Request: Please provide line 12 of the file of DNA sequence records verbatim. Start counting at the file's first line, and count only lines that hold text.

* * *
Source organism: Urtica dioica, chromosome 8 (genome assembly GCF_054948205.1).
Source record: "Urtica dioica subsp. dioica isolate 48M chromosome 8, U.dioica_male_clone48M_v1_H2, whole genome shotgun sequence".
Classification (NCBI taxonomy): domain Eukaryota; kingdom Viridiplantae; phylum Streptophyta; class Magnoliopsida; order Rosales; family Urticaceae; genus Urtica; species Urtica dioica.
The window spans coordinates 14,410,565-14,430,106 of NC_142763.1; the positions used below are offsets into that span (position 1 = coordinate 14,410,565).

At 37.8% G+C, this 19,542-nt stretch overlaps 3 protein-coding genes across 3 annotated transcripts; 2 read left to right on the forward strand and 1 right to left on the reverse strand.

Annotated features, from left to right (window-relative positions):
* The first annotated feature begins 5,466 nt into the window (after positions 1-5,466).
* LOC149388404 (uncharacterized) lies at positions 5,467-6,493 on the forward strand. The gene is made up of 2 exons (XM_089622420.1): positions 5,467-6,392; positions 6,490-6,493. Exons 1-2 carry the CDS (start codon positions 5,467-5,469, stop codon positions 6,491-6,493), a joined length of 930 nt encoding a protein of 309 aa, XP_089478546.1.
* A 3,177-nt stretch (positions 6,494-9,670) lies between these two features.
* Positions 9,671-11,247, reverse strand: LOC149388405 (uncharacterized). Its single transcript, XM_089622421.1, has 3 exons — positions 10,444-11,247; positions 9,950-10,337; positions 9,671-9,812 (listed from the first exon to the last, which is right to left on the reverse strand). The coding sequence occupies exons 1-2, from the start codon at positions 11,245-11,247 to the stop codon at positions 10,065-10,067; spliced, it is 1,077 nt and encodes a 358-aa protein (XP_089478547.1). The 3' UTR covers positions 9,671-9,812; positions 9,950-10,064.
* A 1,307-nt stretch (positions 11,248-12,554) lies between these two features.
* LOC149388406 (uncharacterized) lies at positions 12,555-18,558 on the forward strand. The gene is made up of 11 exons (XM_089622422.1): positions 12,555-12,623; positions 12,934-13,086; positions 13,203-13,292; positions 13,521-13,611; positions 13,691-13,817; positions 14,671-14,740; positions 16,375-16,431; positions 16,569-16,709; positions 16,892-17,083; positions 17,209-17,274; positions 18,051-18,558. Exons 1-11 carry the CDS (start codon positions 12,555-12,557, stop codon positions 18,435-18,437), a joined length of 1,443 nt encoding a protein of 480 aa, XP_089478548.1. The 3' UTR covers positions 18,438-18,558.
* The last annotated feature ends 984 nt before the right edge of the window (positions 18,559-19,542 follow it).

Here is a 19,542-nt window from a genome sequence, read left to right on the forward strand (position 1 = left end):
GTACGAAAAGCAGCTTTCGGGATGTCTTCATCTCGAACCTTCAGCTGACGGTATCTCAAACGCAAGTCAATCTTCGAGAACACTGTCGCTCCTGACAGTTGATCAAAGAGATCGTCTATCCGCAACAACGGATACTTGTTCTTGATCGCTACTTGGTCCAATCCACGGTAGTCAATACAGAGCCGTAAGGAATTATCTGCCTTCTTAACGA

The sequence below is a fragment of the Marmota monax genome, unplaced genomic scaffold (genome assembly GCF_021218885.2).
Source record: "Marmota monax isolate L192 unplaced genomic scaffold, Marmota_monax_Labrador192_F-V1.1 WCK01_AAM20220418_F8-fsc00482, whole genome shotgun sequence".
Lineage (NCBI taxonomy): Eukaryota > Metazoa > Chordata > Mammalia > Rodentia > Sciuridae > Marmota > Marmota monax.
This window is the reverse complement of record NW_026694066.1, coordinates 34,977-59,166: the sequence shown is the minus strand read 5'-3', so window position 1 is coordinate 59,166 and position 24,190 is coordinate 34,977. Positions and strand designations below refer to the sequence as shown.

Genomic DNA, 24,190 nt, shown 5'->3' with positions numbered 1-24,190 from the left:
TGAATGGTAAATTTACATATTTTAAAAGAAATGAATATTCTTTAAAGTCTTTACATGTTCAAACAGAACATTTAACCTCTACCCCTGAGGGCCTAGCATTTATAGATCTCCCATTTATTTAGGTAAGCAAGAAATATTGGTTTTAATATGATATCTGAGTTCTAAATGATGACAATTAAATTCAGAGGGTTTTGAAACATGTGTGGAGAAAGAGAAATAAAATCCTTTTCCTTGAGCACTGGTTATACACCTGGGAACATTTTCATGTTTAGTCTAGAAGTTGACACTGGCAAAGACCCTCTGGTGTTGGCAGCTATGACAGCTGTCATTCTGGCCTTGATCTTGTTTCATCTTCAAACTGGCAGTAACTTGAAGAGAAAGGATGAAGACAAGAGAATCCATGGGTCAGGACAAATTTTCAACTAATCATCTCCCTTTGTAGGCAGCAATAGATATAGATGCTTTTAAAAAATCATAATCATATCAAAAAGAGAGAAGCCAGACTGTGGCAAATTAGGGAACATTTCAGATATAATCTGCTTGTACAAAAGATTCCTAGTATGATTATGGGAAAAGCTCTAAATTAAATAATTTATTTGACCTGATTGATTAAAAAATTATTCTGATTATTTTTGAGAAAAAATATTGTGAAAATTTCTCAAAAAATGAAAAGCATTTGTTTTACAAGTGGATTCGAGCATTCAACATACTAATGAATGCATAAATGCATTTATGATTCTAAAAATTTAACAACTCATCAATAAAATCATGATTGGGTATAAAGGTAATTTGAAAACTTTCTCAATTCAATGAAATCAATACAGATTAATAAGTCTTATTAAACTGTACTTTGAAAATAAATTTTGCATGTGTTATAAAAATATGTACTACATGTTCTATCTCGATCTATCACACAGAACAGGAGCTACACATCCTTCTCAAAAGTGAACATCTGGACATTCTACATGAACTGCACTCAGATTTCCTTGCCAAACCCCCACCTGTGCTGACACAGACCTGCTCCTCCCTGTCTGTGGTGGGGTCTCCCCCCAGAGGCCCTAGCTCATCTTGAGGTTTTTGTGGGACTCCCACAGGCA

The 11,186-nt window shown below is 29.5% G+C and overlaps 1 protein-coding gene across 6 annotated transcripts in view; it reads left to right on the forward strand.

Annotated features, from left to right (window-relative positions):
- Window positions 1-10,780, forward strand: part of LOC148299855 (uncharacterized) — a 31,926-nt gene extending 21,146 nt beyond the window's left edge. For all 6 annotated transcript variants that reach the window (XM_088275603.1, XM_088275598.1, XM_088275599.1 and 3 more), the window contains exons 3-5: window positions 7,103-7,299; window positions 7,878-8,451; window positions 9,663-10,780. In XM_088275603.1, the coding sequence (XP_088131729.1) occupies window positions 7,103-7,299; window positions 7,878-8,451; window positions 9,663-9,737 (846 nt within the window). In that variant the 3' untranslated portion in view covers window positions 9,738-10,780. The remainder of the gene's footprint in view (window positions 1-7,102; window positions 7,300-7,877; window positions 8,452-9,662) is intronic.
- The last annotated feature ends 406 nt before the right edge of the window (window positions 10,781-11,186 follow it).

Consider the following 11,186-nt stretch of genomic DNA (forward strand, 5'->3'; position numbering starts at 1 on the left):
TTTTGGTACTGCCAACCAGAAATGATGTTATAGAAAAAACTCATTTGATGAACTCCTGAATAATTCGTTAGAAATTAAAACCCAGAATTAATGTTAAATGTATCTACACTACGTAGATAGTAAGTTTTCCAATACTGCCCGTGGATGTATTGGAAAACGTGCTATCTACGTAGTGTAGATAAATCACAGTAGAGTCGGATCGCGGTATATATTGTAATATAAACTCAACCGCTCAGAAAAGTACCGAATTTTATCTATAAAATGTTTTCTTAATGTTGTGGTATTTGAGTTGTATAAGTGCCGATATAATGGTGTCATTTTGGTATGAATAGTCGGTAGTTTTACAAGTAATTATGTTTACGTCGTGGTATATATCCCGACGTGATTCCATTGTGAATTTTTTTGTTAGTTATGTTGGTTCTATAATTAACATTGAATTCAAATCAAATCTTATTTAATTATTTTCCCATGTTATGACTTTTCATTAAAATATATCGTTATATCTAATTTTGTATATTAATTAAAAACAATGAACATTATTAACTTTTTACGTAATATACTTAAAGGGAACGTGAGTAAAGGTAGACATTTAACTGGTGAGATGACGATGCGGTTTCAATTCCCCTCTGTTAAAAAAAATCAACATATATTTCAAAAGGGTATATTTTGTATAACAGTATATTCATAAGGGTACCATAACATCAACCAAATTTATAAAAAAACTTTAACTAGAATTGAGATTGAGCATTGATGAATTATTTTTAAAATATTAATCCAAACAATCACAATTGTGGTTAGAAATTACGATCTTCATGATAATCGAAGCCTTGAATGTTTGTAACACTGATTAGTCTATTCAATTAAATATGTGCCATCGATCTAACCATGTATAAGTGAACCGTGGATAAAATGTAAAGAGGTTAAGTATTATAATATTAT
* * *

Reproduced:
* LOC149388406 (uncharacterized) lies at positions 12,555-18,558 on the forward strand. The gene is made up of 11 exons (XM_089622422.1): positions 12,555-12,623; positions 12,934-13,086; positions 13,203-13,292; positions 13,521-13,611; positions 13,691-13,817; positions 14,671-14,740; positions 16,375-16,431; positions 16,569-16,709; positions 16,892-17,083; positions 17,209-17,274; positions 18,051-18,558. Exons 1-11 carry the CDS (start codon positions 12,555-12,557, stop codon positions 18,435-18,437), a joined length of 1,443 nt encoding a protein of 480 aa, XP_089478548.1. The 3' UTR covers positions 18,438-18,558.